- Students and Experienced therapists
Therapy can be hugely helpful for many people in a wide variety of ways.
It can help people to cope and overcome many difficult issues and situations, such as; depression, anxiety, bereavement, relationship breakdown, early childhood difficulties and current mental health issues. Therapy offers a safe, confidential place for people to talk and make sense of life issues and problems that may be upsetting and confusing them, or they may be painful and uncomfortable.
You may have been recommended to attend therapy, following a visit to your GP. Or perhaps your partner, colleague or a friend has suggested that it might be helpful. Or you’ve decided for yourself, that enough is enough and you need to do something about the way you are feeling or thinking.
Very often one of the reasons that people put off coming to therapy, is because they feel they should be able to resolve their own problems, or they feel uncomfortable about the idea of talking to someone else. They may feel that seeking help is a sign of weakness, but in truth, it’s a sign of strength.
Following the initial phone call, I start the process by inviting you in for an informal assessment meeting. This usually lasts for about an hour and a half and in this time, we go through your family history, what you enjoy doing, who supports you, what the current issues are. We would then talk about where we might start and how we would work together. You would then then leave with an idea of how I can help and if I was the right therapist for you.
If you come to me for therapy, I will work in many different ways – there is not a ‘one size fits all’.
One week we may just talk, another week we may look at doing some fun psycho educational work or we may look at the issues creatively or perhaps you need some relaxation techniques. I am a great believer that there is space for humour in the therapy room when appropriate. But overall I will offer you time where you will be listened to in a respectful, empathic way, with acceptance and understanding so you can begin to view your issues from a different perspective.
The area where I work from is quiet and calm and has been designed to create a safe and confidential space, where you can speak openly without fear or judgement. Often this experience is rare in our daily lives, to have a quiet space without interruption, just a time for you to think and make sense of what is going on in your life.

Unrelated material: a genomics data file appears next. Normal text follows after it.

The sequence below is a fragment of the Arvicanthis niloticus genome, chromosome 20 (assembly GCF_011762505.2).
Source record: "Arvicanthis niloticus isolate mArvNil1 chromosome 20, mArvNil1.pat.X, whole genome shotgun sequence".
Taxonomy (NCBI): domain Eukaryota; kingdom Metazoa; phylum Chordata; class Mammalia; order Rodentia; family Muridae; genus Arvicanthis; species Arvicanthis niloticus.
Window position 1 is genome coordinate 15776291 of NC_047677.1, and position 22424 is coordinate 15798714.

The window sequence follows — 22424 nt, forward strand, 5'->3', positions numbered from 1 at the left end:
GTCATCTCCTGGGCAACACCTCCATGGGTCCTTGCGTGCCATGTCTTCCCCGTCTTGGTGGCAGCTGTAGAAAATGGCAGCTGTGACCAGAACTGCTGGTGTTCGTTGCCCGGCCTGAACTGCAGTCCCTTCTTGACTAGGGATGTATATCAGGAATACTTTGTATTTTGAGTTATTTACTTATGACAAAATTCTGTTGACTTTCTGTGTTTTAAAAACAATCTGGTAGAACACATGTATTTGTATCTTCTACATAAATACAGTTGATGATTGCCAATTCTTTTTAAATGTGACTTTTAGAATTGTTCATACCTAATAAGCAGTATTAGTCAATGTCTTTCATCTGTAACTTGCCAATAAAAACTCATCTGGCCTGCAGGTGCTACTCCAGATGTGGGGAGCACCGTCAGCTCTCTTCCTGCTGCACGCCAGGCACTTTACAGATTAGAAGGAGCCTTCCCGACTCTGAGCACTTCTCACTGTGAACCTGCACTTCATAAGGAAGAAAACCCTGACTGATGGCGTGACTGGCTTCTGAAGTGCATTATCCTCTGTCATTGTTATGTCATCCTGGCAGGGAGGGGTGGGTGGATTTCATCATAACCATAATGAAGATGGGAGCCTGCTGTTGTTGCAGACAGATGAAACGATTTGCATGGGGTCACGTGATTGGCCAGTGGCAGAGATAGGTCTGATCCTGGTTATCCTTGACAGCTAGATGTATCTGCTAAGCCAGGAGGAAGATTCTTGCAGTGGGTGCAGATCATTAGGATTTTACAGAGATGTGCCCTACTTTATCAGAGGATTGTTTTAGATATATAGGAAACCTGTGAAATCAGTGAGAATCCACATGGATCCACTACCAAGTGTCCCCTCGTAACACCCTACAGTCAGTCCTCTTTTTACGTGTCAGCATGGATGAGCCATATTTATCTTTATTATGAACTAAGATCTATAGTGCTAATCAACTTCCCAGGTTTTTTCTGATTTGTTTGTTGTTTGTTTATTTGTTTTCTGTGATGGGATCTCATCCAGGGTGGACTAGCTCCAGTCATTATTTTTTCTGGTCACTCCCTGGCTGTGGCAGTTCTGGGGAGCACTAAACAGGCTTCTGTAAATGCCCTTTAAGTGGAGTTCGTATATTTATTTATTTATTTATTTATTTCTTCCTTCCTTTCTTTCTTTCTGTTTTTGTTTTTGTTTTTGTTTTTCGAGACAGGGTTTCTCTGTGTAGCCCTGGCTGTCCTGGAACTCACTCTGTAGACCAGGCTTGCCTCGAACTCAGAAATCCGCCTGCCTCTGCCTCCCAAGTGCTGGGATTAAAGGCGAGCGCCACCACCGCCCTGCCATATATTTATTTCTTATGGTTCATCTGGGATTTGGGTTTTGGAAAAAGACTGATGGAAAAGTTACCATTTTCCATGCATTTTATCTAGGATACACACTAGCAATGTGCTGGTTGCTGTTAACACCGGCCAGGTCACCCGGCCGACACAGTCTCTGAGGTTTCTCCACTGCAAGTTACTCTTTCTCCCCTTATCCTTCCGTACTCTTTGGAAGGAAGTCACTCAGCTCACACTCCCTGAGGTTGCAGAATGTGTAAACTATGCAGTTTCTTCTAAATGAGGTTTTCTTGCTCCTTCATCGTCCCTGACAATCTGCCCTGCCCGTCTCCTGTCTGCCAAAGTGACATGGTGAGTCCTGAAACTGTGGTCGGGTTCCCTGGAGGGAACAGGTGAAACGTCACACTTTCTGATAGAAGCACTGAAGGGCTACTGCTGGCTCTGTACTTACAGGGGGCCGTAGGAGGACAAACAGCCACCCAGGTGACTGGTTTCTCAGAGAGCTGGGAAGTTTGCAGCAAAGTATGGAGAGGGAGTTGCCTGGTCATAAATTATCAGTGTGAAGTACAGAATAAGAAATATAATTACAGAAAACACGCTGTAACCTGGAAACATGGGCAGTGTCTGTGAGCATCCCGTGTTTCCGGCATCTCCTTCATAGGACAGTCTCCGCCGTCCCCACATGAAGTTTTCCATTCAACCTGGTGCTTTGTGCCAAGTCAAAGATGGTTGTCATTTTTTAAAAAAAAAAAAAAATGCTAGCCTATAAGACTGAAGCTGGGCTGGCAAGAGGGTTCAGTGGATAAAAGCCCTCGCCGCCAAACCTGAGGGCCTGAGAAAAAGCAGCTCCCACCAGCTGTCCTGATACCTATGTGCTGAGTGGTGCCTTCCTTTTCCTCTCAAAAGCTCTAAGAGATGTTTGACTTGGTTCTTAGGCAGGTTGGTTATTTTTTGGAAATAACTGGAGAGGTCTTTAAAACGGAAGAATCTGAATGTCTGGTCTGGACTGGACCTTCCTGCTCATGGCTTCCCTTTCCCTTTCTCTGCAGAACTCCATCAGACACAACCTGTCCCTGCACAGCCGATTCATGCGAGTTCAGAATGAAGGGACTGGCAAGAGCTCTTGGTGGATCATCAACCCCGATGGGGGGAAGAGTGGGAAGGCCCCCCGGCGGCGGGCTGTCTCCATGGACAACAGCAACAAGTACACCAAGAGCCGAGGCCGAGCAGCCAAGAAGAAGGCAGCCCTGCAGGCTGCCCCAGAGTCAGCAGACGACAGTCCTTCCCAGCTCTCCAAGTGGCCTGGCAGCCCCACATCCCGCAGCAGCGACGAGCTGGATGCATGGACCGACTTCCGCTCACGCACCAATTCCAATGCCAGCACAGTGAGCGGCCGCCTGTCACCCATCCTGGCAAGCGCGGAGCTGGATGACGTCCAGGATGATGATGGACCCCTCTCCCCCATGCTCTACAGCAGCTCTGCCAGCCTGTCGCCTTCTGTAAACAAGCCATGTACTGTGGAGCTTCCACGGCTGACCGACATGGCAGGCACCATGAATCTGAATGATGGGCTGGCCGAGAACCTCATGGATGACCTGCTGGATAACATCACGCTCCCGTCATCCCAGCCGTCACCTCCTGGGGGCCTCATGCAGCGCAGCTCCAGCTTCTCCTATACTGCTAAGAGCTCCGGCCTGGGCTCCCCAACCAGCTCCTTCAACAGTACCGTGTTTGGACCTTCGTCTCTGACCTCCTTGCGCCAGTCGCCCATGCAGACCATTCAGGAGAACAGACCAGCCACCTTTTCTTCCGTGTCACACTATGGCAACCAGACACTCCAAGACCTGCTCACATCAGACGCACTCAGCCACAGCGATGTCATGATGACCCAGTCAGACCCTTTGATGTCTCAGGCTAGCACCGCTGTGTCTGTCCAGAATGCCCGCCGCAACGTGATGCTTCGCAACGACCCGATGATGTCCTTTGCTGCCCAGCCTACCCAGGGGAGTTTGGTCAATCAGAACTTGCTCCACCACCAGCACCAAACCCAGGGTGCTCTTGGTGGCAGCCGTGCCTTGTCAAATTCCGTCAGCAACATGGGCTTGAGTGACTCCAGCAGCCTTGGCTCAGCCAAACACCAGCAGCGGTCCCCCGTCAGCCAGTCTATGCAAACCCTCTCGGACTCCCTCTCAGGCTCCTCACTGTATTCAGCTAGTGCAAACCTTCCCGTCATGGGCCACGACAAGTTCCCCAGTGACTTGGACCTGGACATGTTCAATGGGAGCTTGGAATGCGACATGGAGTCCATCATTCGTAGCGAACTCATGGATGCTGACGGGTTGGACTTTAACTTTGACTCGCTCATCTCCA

After as few as six sessions, often people report that they feel they have gained a greater insight and understanding about themselves, and have learnt how past experiences may have caused current issues. Through this learning we aim for you to be better equipped to make better choices and positive life changes going forward in your future.
Sometimes relationships hit a rocky patch, that’s only normal. So it doesn’t matter if you’re living together, married, single, gay or straight – couples counselling can help no matter how trivial the issue seems.
It’s a safe place for you to come to work out your differences. Maybe there is an issue that keeps coming up – perhaps it’s that one thing that you always fall out over. Or maybe you’ve decided to call it time but are struggling to sort out the details of money, childcare etc. without fighting. I provide a caring and supportive environment to help you find a way through any difficulties you may be facing.
We will initially have a discussion, usually over the phone, to briefly discuss what the issues are. We will then set up a time for you to come in for an assessment and I will ask some questions about you and your partner, your relationship and what you hope to get out of counselling. You might decide to come to counselling with your partner or alone… or you might have a combination of solo and couple sessions.
I am an experienced Couples Counsellor and you can feel reassured that I am always completely confidential and non-judgemental.
It really depends on what you want to get out of it, but it’s rare that you will leave without feeling a positive change.
For some people, I help them to transform their relationships and their lives; for others I help them solve a specific problem and move forward with more confidence.
Each session is an hour long, and we spend time talking about what’s going on and how you feel. Often we ask the questions that don’t feel OK to discuss on your own at home. I may offer you advice and suggestions for things to try at home or give some suggestions of books to read. If you don’t like to talk a lot, then we might try different ways for mapping out your thoughts. It all depends on what’s right for you.
Even if things don’t change, counselling may help you to see things in a different way or make the decision that’s right for you to move forward. Just talking to someone who isn’t involved in the relationship and is impartial can help you.
Often People are genuinely surprised when we start working together. They may come in feeling nervous and apprehensive but once we have met a few times they start to enjoy it. It’s a brave move to come to counselling but for almost everyone, it’s one of the best moves they’ve made.
Please read an interesting article written by Andrew G Marshall about Couples Counselling here.
Eye Movement Desensitisation Reprocessing (more commonly known as EMDR) is a form of psychotherapy developed in the 1980s by American psychologist Francine Shapiro.